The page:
withholding requirement’s passage in 2006, NSPE has been working with the
Government Withholding Relief Coalition and the U.S. Chamber of Commerce to
repeal the mandate. NSPE also sent a letter to House Ways and Means Committee
Chairman Dave Camp (R-MI-4) in support of the repeal. In addition to NSPE’s advocacy of H.R. 674, NSPE members
responded to an NSPE
Center alert asking them
to contact their senators in support of the bill, helping to build a critical
mass of opinion that ensured the bill passed.
NSPE signed on to a
joint letter with the American Institute of Architects, American Council of
Engineering Companies, Associated General Contractors of America, American
Subcontractors Association, and other industry organizations asking Congress
and the president to enact legislation that would help create jobs in the
design and construction industry. The industry accounts for 5.7% of the gross domestic
product and employs more than seven million Americans who design, construct,
and maintain the infrastructure on which the U.S. economy depends. Reviving
demand for construction, particularly in the private sector, is essential to
sustaining broader economic growth.
NSPE sent a letter
with members of the High-Performance Building Congressional Caucus Coalition to
targeted Senate appropriations leaders urging them to support FY12 funding for
the Department of Energy’s Office of Energy Efficiency and Renewable Energy as
well as the U.S. Energy Information Administration through the Energy and Water
Development and Related Agencies Appropriations Act (H.R. 2354). Both EERE and
EIA support and promote high-performance building.
NSPE is a member of the HPBCCC, a coalition of more
than 100 associations and corporations that seeks to heighten awareness and
inform policymakers about high-performance building issues, including new
building technologies, enhanced U.S.
economic competitiveness, and increased energy efficiency. The coalition provides
guidance and support to the congressional High-Performance Buildings Caucus.
The George B. Hightower, P.E., Fellowship is awarded annually to a
current student or a diplomate of an ABET-accredited graduate engineering
program. NSPE’s Professional Engineers in Construction established the
fellowship in recognition of the contributions that Hightower made to the
construction engineering profession. Hightower’s dedication to professionalism,
ethics, and construction engineering resulted in him serving as a founding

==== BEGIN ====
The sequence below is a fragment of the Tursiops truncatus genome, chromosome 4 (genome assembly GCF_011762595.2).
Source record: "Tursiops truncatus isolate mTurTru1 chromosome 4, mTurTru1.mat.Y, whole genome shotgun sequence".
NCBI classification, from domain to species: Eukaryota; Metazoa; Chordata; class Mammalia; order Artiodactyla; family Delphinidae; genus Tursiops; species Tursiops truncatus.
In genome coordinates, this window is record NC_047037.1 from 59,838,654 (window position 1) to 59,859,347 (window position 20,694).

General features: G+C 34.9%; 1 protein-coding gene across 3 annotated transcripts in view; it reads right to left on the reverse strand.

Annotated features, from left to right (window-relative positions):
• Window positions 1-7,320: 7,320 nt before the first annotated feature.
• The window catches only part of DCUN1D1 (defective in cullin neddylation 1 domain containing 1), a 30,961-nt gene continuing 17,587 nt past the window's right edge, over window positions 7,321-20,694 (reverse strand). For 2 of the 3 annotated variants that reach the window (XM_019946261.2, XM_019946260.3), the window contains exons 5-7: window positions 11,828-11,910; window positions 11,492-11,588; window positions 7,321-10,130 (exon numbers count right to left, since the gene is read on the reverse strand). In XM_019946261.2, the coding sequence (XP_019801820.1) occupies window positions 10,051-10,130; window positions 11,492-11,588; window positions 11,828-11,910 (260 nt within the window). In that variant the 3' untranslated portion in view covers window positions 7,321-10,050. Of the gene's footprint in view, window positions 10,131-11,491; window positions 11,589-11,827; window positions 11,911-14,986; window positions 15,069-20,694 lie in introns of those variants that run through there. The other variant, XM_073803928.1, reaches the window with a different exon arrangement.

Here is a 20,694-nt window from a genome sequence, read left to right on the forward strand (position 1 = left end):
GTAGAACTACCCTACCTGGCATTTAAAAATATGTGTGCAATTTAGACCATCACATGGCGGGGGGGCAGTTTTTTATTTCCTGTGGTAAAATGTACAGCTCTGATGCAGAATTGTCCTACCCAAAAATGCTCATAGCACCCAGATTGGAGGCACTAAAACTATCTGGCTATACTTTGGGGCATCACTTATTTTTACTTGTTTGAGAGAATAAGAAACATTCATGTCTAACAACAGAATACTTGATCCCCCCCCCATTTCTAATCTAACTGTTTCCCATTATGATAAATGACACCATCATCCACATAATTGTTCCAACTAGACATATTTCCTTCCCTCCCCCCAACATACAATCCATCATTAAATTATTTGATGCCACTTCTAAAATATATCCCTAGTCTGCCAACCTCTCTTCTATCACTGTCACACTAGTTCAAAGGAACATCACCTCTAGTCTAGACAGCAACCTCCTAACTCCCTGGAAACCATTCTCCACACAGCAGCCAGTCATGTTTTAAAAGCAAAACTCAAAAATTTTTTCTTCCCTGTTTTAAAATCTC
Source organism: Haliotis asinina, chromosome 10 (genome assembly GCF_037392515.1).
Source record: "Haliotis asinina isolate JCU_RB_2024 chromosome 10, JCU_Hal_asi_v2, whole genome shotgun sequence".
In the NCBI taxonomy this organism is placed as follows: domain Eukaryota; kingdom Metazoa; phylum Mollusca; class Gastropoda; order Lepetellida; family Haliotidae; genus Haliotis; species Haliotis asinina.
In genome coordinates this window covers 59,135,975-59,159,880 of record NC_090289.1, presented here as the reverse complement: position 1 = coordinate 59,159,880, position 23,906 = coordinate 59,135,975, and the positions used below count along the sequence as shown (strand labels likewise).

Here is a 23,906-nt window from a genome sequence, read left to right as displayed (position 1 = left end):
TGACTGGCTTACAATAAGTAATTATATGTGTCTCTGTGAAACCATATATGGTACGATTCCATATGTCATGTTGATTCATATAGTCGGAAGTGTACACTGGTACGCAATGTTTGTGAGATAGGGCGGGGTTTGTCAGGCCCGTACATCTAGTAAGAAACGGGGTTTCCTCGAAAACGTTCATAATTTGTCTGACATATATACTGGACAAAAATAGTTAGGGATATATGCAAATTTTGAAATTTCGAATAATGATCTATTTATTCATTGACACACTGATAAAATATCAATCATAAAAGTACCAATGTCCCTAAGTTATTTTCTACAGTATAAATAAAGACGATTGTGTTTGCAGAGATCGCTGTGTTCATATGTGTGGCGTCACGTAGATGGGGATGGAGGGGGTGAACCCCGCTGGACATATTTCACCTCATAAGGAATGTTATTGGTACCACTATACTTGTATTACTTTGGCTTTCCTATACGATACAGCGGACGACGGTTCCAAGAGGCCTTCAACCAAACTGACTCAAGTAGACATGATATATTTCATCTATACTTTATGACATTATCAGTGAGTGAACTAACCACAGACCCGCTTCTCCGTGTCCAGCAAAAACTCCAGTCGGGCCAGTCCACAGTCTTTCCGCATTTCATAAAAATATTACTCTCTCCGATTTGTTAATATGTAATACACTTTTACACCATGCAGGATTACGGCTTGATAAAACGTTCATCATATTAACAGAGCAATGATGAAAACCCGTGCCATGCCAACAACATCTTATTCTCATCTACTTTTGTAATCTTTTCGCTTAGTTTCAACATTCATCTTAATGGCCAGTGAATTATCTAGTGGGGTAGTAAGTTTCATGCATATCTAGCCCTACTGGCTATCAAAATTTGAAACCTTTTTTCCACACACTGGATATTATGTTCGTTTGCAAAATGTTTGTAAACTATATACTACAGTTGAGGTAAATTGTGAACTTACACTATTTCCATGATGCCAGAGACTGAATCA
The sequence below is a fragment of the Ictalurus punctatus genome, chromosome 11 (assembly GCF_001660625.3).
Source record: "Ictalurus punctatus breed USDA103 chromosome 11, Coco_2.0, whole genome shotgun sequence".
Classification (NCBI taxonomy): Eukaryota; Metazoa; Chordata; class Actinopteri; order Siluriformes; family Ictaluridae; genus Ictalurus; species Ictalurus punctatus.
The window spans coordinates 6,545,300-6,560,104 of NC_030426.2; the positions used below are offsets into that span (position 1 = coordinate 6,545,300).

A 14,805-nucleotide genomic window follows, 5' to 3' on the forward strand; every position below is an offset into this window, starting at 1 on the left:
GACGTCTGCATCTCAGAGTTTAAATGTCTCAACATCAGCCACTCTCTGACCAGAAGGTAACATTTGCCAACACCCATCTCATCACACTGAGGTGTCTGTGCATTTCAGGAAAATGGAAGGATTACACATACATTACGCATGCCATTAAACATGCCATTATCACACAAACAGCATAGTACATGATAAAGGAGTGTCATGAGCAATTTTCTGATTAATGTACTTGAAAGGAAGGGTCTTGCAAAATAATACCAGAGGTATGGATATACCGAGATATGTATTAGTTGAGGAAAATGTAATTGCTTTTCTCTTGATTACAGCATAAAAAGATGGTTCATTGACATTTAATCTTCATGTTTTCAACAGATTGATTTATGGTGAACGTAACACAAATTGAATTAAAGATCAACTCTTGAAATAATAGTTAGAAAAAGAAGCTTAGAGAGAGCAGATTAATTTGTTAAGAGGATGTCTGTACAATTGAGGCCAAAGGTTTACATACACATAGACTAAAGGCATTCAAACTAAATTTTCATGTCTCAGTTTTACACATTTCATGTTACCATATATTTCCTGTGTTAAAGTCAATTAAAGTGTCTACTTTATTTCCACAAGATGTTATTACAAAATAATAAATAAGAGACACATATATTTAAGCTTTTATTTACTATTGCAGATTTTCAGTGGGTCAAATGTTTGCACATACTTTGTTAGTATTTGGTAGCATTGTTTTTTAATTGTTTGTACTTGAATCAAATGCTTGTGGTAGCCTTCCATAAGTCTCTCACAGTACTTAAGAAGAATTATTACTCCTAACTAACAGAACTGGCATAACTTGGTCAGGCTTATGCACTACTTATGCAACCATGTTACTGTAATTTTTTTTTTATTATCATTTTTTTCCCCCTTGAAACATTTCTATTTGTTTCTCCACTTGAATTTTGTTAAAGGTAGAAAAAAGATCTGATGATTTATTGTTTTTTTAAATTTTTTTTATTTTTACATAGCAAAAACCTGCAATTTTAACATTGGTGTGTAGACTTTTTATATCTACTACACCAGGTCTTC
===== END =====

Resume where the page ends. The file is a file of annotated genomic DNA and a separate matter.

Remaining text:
member and the first national chairman of PEC.
The new contract, EJCDC® E-562, Agreement Between Engineer and Engineer’s
Subcontractor, is intended to be used by engineering firms to subcontract a broad
spectrum of general services, such as laboratory work, data management, site
support, drafting/CAD technical services, incidental fabrication and
construction, cost reviews, and record keeping. Engineers may also use EJCDC®
E-562 as a stand-alone contract for retaining assistance with such tasks in
situations where the scope of work is not associated with a specific prime
agreement. The new E-562 document complements the existing EJCDC subagreements
that engineers should continue to use to delegate professional services:
EJCDC® E-570 (Agreement Between Engineer and Consultant for Professional
Services), and its companion subagreements E-560 (Engineer–Land Surveyor),
E-564 (Engineer–Geotechnical Engineer), and E-568 (Engineer–Architect).
EJCDC E-562 addresses the key issues in subcontracting, including payment,
insurance, schedule, warranty, safety, flow-down of prime agreement terms, and
termination. Although suitable for incidental construction (for example,
construction of access stairs and ramps in connection with providing a job
trailer for the engineer’s staff at the site), EJCDC recommends that standard
construction or design-build contract documents be used for more substantial
construction projects. See EJCDC’s Construction Series and Design-Build Series
Take the 2012 Milton F. Lunch Ethics Contest Challenge
All current NSPE individual members are invited to
participate in the Milton F. Lunch Ethics Contest through their state societies
and local chapters (including student chapters). Here’s your opportunity to
match your wits with experienced PEs and engineering students throughout the
This year, contestants are encouraged to analyze the facts of a real situation
involving the ethical obligation of an engineer who works for a company that is
experiencing financial problems.
Contestants must develop discussion and conclusions about
the ethics of the engineer in the case using the format of the NSPE Board of
Ethical Review. Entries must be 750 words or less and must be received at
NSPE headquarters by Friday, April 13, 2012.
The winning entry will receive a certificate, recognition in PE magazine,
and an award of $1,000 ($500 to the state society or local chapter and $500
divided among the authors) provided by NSPE and the NSPE Educational
Foundation. Special recognition may also be offered to the authors of superior
essays written by current student members.
Judges will decide the winner based on quality of the entry in form and
presentation; demonstration of understanding of the implications concerning
ethical or unethical behavior; and comprehensive analysis of the case and
arguments supporting your conclusions.
Please visit the "Ethics" section
of the NSPE Web site for additional information or to download a contest
flyer in PDF format.
The contest is named for NSPE’s former general counsel,
who played a key role in the founding of the NSPE Board of Ethical Review. [ return to top ]
NSPE Continuing Education on Sale!
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February 23, 12:30–1:30 p.m. (E.S.T.)
Engineering Ethics: A Conversation About Conflicts of Interest Issues Join NSPE Deputy Executive Director and General Counsel Arthur
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March 14, 12:30–1:30 p.m. (E.S.T.)
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April 18, 12:30–1:30 p.m. (E.S.T.)
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firm’s noncompliance with engineering licensure laws, obtaining
professional references, and an employee’s awareness of his employer’s
financial improprieties. Polling questions and a Q&A will allow
opportunities for audience interaction. 1 PDH